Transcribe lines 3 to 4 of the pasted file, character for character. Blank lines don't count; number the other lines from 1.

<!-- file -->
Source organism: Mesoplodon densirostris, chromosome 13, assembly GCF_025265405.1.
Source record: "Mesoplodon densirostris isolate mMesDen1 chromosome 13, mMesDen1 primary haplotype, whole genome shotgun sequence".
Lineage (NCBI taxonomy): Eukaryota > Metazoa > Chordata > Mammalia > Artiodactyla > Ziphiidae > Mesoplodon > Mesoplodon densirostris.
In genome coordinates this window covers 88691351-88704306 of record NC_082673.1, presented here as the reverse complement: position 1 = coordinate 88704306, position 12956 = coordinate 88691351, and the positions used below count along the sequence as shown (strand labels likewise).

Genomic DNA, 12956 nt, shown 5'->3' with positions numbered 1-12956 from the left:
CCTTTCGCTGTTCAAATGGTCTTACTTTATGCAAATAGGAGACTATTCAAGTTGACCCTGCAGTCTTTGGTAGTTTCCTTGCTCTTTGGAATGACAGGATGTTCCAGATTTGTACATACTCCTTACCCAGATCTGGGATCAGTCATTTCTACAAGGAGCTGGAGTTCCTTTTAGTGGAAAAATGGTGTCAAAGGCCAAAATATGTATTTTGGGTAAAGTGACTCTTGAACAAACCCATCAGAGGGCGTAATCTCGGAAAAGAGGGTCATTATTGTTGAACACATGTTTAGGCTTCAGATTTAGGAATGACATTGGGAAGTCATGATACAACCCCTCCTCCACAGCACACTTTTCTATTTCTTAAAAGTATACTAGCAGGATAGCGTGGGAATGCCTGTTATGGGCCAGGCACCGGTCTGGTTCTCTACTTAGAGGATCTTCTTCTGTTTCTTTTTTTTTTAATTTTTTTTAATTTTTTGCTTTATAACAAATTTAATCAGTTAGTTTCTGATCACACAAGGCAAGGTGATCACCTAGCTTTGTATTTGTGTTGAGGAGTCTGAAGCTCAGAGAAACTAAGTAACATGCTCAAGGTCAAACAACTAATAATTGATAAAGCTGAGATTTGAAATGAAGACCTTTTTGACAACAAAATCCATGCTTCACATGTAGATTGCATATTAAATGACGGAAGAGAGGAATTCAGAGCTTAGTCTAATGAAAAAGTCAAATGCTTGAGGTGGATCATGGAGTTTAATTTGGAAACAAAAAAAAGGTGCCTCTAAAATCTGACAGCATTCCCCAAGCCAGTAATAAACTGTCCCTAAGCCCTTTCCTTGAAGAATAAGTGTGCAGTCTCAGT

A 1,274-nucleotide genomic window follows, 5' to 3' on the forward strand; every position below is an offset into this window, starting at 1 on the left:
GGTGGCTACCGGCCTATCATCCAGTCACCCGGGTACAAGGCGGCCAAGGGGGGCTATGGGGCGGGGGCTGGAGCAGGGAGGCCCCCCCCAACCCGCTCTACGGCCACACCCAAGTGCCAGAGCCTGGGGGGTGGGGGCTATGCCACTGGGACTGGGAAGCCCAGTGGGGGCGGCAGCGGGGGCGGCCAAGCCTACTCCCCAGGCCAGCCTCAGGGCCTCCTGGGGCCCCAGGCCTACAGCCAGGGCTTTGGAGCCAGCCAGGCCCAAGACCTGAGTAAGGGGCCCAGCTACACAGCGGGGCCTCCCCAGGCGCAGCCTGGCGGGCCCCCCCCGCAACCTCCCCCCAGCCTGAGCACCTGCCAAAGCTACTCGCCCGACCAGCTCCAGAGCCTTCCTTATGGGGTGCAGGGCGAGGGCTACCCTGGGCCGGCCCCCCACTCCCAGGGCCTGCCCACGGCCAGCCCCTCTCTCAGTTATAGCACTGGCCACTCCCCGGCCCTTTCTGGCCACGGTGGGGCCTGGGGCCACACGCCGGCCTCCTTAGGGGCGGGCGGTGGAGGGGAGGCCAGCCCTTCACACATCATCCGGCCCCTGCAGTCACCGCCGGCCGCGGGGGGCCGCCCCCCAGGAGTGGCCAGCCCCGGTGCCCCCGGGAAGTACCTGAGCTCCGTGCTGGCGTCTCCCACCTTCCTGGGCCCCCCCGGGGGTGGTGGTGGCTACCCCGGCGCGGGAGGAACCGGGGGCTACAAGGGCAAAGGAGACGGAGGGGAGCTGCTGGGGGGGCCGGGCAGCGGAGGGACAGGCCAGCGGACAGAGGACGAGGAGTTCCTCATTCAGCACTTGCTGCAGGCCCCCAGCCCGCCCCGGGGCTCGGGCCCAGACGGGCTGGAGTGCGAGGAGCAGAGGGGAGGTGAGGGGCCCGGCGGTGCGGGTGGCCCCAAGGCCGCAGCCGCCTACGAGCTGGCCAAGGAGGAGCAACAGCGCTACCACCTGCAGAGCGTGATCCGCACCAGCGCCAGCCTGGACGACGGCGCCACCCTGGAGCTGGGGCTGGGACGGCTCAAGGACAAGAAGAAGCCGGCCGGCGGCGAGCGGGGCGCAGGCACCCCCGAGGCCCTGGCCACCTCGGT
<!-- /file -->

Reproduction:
Lineage (NCBI taxonomy): Eukaryota > Metazoa > Chordata > Mammalia > Artiodactyla > Ziphiidae > Mesoplodon > Mesoplodon densirostris.
In genome coordinates this window covers 88691351-88704306 of record NC_082673.1, presented here as the reverse complement: position 1 = coordinate 88704306, position 12956 = coordinate 88691351, and the positions used below count along the sequence as shown (strand labels likewise).